Bryant Park Hotel
Experience More - Subscribe to Our Weekly Events Newsletter
Among the doormen dressed in black, who wear earphones, padded red leather walls and red-lacquered counters, it is clear from the outset that the
is destined to be a fashionable place. The hotel's proximity to the Garment District makes it a popular choice for the international fashion industry - but not families. It's sexy, intimate feel inside an art decorated building makes the one of the most distinctive hotels in New York.
Rooms have white walls, black trim, eggplant carpeting and leather headboards and provide a decent amount of space (300 square feet, compared to most rooms near Times Square that I'm lucky to be 200!). There are two top-of-the-line, 700-square-foot Raymond Hood suites, which face north and south with terraces and have fantastic views of Bryant Park and the Empire State Building, respectively.
The rooms are very clean and modern and have completely bare walls, except for the 32-inch high-definition LG flat-screen TVs. Other electronics include a Bose wave radio and an iHome docking station with fantastic sound. Wi-Fi is available for free in every room.
In the South-facing rooms on the lower floors, there isn't much of a vision, just a design studio across the street and a brick wall. With my window open, I heard the constant hum of an HVAC in an apartment below. In summer, this would definitely be a break for those who want fresh air.
Each room has an elegant platform bed, supported by a padded leather headboard and surmounted by an eggplant-coloured decorative roll cushion. The sheets and thin, quilted high quality felt duvet, and everything was extremely clean.
The bathroom has a combination of white and brown marble, with a rectangular sink, a large bathtub and a beautiful rain shower. The hotel has toiletries from the English luxury brand Molton Brown, bathrobes and slippers.
There is a small fitness centre with modern machines, but no spa. The fitness centre is located on the fifth floor of the hotel. It's a little on the small side, but it's functional, with treadmills, exercise bikes, ellipticals, and lots of free weights. There is no on-site spa, though the concierge will be happy to arrange for treatments available to guests.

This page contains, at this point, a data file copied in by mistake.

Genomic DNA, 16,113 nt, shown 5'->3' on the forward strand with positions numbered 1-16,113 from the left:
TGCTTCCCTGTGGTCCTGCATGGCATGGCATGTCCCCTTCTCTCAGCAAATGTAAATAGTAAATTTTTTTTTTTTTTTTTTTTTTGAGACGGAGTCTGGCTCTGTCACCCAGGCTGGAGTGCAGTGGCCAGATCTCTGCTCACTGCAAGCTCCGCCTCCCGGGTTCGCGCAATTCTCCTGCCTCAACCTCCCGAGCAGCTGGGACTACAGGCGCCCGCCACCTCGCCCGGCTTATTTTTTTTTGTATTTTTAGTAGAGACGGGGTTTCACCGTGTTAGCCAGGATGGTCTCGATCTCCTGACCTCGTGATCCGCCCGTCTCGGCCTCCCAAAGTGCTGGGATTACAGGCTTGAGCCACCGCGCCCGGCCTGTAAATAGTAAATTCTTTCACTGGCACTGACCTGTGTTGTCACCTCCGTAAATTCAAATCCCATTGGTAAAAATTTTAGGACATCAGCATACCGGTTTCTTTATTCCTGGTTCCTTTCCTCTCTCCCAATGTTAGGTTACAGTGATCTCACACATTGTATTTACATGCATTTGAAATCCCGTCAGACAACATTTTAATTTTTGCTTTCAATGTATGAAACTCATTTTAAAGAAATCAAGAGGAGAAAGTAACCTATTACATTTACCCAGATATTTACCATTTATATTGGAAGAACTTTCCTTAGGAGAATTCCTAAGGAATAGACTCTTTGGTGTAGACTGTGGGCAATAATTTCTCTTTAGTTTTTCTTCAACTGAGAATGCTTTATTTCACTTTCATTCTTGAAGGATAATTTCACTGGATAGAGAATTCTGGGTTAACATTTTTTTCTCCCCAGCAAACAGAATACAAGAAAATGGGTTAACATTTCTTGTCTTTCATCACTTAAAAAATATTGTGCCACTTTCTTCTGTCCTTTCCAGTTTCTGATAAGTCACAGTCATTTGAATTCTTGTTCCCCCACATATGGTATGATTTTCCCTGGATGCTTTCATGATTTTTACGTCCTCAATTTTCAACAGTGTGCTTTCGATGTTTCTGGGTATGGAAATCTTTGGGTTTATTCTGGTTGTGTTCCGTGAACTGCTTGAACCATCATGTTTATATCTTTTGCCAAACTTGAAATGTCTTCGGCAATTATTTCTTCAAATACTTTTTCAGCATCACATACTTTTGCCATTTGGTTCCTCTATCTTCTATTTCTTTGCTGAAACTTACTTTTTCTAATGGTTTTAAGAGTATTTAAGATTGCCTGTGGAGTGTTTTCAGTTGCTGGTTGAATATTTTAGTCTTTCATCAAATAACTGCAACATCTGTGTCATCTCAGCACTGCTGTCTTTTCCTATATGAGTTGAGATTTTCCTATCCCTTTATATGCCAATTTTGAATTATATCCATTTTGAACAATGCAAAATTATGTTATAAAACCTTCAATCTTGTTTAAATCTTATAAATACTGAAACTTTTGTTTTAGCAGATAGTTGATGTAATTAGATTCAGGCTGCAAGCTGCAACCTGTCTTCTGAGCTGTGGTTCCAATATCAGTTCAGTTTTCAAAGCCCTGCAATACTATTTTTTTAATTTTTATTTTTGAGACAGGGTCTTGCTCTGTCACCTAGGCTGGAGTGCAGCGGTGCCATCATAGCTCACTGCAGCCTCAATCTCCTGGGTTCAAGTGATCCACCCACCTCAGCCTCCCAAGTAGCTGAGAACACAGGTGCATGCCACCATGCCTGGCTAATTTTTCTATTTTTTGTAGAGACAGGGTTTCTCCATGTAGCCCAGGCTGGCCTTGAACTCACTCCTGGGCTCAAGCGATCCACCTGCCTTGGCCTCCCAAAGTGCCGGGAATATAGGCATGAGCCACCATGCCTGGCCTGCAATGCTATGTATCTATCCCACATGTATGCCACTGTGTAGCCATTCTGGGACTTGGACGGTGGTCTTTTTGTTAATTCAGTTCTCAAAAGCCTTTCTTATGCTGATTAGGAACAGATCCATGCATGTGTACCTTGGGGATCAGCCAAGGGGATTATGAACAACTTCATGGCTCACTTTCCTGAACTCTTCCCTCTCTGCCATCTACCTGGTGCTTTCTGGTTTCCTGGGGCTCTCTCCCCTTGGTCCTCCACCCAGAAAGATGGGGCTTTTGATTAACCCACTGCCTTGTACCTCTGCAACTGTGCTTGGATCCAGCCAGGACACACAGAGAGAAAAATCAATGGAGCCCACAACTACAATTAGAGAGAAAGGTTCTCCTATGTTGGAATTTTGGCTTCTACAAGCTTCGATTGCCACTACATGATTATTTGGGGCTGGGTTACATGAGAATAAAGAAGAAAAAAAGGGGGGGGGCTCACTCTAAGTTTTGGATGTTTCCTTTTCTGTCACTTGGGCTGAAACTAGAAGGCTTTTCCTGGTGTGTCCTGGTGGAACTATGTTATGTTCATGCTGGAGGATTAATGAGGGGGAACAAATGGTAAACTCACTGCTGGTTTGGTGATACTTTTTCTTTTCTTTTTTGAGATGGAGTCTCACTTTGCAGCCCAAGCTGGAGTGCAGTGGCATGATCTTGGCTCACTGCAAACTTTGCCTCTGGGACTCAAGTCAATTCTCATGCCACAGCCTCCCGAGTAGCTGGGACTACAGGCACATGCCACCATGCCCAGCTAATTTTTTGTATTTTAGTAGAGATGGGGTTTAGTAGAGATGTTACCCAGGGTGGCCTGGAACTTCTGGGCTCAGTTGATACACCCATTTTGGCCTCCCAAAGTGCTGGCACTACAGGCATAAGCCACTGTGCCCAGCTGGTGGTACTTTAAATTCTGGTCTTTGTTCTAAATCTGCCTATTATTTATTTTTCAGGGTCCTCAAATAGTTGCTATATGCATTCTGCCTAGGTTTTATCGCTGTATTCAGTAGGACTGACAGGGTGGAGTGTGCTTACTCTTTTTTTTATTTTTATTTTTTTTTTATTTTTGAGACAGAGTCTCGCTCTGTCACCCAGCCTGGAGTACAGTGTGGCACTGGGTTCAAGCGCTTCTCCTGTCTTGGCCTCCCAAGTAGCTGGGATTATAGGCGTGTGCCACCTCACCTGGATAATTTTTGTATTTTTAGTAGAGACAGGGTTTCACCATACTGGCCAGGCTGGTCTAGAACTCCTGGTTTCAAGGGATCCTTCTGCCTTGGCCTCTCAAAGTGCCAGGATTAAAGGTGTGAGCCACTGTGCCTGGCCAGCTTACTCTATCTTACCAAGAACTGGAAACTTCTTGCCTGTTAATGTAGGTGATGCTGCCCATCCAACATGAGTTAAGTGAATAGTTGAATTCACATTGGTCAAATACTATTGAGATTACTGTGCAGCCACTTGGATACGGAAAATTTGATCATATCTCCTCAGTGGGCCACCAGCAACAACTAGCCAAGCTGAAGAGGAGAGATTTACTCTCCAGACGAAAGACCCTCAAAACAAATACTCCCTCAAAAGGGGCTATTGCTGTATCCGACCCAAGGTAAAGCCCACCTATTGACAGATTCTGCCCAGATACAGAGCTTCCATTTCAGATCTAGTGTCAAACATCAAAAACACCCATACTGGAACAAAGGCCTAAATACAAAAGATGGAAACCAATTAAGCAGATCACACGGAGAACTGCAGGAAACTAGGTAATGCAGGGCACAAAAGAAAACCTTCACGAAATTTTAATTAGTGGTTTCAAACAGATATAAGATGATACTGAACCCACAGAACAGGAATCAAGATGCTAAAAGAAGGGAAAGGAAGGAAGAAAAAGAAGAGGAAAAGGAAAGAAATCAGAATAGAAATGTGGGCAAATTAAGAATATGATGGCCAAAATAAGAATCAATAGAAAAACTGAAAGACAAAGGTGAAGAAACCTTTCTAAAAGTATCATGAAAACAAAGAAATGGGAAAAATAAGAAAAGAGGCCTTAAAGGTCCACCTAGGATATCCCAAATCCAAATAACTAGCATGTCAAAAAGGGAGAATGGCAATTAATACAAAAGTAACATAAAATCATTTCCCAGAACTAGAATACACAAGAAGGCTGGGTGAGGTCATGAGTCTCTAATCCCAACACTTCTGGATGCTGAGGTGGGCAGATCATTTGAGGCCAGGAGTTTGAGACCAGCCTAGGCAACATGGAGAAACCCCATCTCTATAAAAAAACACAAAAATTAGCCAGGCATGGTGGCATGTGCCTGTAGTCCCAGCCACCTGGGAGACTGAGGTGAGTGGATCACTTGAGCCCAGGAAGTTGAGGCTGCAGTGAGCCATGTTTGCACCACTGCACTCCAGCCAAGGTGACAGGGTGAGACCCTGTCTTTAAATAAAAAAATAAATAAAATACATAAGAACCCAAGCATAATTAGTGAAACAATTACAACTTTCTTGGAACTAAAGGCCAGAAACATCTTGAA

The hotel is very small, but there is a projection room in the basement that has been rented for special events. For example, Allure
magazine screened a film by Julia Roberts to celebrate her appearance on one of their covers.
Families are not the demographic target, with a hip scene. The hotel rarely gets kids, and actually doesn't go out of its way to satisfy them (for example, cots are not available in the rooms). Given the hip scene of both Koi and Cellar Bar and red leather furniture, the hotel certainly isn't ideal for families.
The hotel has only one restaurant, Koi, and a bar, Cellar Bar, but both are very popular in their own right. High-end sushi restaurant Koi, which opened in 2005, is the New York outpost of the original LA Celebrity Magnet. While some critics find it to be a little too publicised, what is undeniable is that the restaurant, just outside the hotel's small lobby, is incredibly designed and thanks to the popularity, loud at night.
The hotel was running a fantastic special happy hour during my stay (and will continue to run for the foreseeable future): Guests drink free 5-6 hours on weekdays. Of course, I ventured down to investigate the bar, which is also a very popular hangout after working for the fashion and media types working in the area.
I arrived at 5:45 pm and couldn't find a place to sit. Lighting was very poor, house music pulsed from a bunch of DJs in the centre of the room, and female waitresses and bartenders were dressed in tight black leather bustiers and short black skirts.
211654 - 2023-06-16 06:38:42